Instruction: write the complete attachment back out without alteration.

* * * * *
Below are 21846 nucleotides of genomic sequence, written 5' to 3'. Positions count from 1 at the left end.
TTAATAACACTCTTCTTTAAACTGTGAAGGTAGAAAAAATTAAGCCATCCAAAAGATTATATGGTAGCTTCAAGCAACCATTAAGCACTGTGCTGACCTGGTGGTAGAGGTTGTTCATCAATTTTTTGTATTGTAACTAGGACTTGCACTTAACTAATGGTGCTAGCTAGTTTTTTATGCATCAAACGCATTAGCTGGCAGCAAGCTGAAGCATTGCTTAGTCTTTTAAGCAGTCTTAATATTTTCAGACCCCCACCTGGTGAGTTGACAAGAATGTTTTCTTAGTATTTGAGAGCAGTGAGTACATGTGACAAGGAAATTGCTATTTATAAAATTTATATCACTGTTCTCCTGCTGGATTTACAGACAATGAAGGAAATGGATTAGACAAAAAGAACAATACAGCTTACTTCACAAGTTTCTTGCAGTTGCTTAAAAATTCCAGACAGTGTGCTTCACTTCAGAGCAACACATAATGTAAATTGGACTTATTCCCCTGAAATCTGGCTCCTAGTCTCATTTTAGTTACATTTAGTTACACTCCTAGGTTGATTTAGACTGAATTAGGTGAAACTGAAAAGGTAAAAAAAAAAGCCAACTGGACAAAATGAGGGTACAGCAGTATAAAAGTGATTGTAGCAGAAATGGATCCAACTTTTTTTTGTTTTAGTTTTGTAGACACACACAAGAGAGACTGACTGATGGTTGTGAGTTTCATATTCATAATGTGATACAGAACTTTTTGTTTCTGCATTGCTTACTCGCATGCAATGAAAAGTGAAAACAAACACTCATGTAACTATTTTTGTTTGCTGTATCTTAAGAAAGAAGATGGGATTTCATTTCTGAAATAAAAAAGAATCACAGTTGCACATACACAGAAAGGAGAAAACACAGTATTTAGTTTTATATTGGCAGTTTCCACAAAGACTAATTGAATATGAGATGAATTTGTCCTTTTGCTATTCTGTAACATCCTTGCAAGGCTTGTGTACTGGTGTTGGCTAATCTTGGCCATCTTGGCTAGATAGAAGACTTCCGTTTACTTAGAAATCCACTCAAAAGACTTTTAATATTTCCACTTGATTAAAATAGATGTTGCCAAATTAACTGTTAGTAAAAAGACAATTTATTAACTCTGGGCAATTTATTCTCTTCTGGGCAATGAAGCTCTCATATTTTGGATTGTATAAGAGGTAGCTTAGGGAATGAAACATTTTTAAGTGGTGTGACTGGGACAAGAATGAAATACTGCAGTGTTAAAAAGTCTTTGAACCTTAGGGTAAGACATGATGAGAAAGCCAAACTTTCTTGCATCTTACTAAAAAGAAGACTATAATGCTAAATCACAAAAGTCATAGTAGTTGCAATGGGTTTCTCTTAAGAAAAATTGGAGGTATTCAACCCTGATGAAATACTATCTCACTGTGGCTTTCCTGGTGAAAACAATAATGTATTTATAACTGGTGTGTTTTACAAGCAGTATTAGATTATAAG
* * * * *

Below are 21846 nucleotides of genomic sequence, written 5' to 3'. Positions count from 1 at the left end.
TTAATAACACTCTTCTTTAAACTGTGAAGGTAGAAAAAATTAAGCCATCCAAAAGATTATATGGTAGCTTCAAGCAACCATTAAGCACTGTGCTGACCTGGTGGTAGAGGTTGTTCATCAATTTTTTGTATTGTAACTAGGACTTGCACTTAACTAATGGTGCTAGCTAGTTTTTTATGCATCAAACGCATTAGCTGGCAGCAAGCTGAAGCATTGCTTAGTCTTTTAAGCAGTCTTAATATTTTCAGACCCCCACCTGGTGAGTTGACAAGAATGTTTTCTTAGTATTTGAGAGCAGTGAGTACATGTGACAAGGAAATTGCTATTTATAAAATTTATATCACTGTTCTCCTGCTGGATTTACAGACAATGAAGGAAATGGATTAGACAAAAAGAACAATACAGCTTACTTCACAAGTTTCTTGCAGTTGCTTAAAAATTCCAGACAGTGTGCTTCACTTCAGAGCAACACATAATGTAAATTGGACTTATTCCCCTGAAATCTGGCTCCTAGTCTCATTTTAGTTACATTTAGTTACACTCCTAGGTTGATTTAGACTGAATTAGGTGAAACTGAAAAGGTAAAAAAAAAAGCCAACTGGACAAAATGAGGGTACAGCAGTATAAAAGTGATTGTAGCAGAAATGGATCCAACTTTTTTTTGTTTTAGTTTTGTAGACACACACAAGAGAGACTGACTGATGGTTGTGAGTTTCATATTCATAATGTGATACAGAACTTTTTGTTTCTGCATTGCTTACTCGCATGCAATGAAAAGTGAAAACAAACACTCATGTAACTATTTTTGTTTGCTGTATCTTAAGAAAGAAGATGGGATTTCATTTCTGAAATAAAAAAGAATCACAGTTGCACATACACAGAAAGGAGAAAACACAGTATTTAGTTTTATATTGGCAGTTTCCACAAAGACTAATTGAATATGAGATGAATTTGTCCTTTTGCTATTCTGTAACATCCTTGCAAGGCTTGTGTACTGGTGTTGGCTAATCTTGGCCATCTTGGCTAGATAGAAGACTTCCGTTTACTTAGAAATCCACTCAAAAGACTTTTAATATTTCCACTTGATTAAAATAGATGTTGCCAAATTAACTGTTAGTAAAAAGACAATTTATTAACTCTGGGCAATTTATTCTCTTCTGGGCAATGAAGCTCTCATATTTTGGATTGTATAAGAGGTAGCTTAGGGAATGAAACATTTTTAAGTGGTGTGACTGGGACAAGAATGAAATACTGCAGTGTTAAAAAGTCTTTGAACCTTAGGGTAAGACATGATGAGAAAGCCAAACTTTCTTGCATCTTACTAAAAAGAAGACTATAATGCTAAATCACAAAAGTCATAGTAGTTGCAATGGGTTTCTCTTAAGAAAAATTGGAGGTATTCAACCCTGATGAAATACTATCTCACTGTGGCTTTCCTGGTGAAAACAATAATGTATTTATAACTGGTGTGTTTTACAAGCAGTATTAGATTATAAG